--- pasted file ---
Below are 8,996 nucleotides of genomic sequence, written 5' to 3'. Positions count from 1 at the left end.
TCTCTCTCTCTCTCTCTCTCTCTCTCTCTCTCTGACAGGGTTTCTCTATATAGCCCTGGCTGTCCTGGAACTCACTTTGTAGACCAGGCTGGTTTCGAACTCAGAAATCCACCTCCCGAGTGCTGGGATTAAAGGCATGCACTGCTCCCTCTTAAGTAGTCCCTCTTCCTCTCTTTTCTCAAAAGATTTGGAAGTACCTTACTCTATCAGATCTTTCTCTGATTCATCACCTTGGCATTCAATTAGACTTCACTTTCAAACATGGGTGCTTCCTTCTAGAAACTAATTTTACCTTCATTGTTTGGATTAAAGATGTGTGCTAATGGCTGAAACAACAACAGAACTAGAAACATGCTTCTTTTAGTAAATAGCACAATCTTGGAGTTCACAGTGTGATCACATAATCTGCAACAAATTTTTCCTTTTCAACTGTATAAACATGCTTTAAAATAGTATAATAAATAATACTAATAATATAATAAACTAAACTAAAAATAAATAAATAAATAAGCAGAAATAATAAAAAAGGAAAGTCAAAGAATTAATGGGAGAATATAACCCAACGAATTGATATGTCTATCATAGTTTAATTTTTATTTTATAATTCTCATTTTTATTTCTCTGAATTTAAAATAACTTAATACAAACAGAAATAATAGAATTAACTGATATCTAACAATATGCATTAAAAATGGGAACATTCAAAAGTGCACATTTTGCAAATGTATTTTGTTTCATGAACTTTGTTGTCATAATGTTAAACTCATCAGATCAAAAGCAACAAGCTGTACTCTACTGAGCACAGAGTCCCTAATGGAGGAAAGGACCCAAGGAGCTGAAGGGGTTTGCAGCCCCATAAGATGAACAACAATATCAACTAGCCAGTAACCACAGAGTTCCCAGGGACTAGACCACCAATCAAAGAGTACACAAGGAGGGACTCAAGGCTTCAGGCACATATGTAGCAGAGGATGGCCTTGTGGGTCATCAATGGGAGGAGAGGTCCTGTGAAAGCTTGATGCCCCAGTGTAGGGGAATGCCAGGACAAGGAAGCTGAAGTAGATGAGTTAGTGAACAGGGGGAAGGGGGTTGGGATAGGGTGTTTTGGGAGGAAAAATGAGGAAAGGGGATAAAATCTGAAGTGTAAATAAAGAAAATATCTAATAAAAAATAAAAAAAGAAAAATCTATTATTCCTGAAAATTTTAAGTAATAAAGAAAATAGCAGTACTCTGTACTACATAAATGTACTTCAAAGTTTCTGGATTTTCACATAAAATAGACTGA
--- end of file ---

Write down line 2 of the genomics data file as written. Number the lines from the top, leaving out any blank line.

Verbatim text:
TCTCTCTCTCTCTCTCTCTCTCTCTCTCTCTCTGACAGGGTTTCTCTATATAGCCCTGGCTGTCCTGGAACTCACTTTGTAGACCAGGCTGGTTTCGAACTCAGAAATCCACCTCCCGAGTGCTGGGATTAAAGGCATGCACTGCTCCCTCTTAAGTAGTCCCTCTTCCTCTCTTTTCTCAAAAGATTTGGAAGTACCTTACTCTATCAGATCTTTCTCTGATTCATCACCTTGGCATTCAATTAGACTTCACTTTCAAACATGGGTGCTTCCTTCTAGAAACTAATTTTACCTTCATTGTTTGGATTAAAGATGTGTGCTAATGGCTGAAACAACAACAGAACTAGAAACATGCTTCTTTTAGTAAATAGCACAATCTTGGAGTTCACAGTGTGATCACATAATCTGCAACAAATTTTTCCTTTTCAACTGTATAAACATGCTTTAAAATAGTATAATAAATAATACTAATAATATAATAAACTAAACTAAAAATAAATAAATAAATAAGCAGAAATAATAAAAAAGGAAAGTCAAAGAATTAATGGGAGAATATAACCCAACGAATTGATATGTCTATCATAGTTTAATTTTTATTTTATAATTCTCATTTTTATTTCTCTGAATTTAAAATAACTTAATACAAACAGAAATAATAGAATTAACTGATATCTAACAATATGCATTAAAAATGGGAACATTCAAAAGTGCACATTTTGCAAATGTATTTTGTTTCATGAACTTTGTTGTCATAATGTTAAACTCATCAGATCAAAAGCAACAAGCTGTACTCTACTGAGCACAGAGTCCCTAATGGAGGAAAGGACCCAAGGAGCTGAAGGGGTTTGCAGCCCCATAAGATGAACAACAATATCAACTAGCCAGTAACCACAGAGTTCCCAGGGACTAGACCACCAATCAAAGAGTACACAAGGAGGGACTCAAGGCTTCAGGCACATATGTAGCAGAGGATGGCCTTGTGGGTCATCAATGGGAGGAGAGGTCCTGTGAAAGCTTGATGCCCCAGTGTAGGGGAATGCCAGGACAAGGAAGCTGAAGTAGATGAGTTAGTGAACAGGGGGAAGGGGGTTGGGATAGGGTGTTTTGGGAGGAAAAATGAGGAAAGGGGATAAAATCTGAAGTGTAAATAAAGAAAATATCTAATAAAAAATAAAAAAAGAAAAATCTATTATTCCTGAAAATTTTAAGTAATAAAGAAAATAGCAGTACTCTGTACTACATAAATGTACTTCAAAGTTTCTGGATTTTCACATAAAATAGACTGA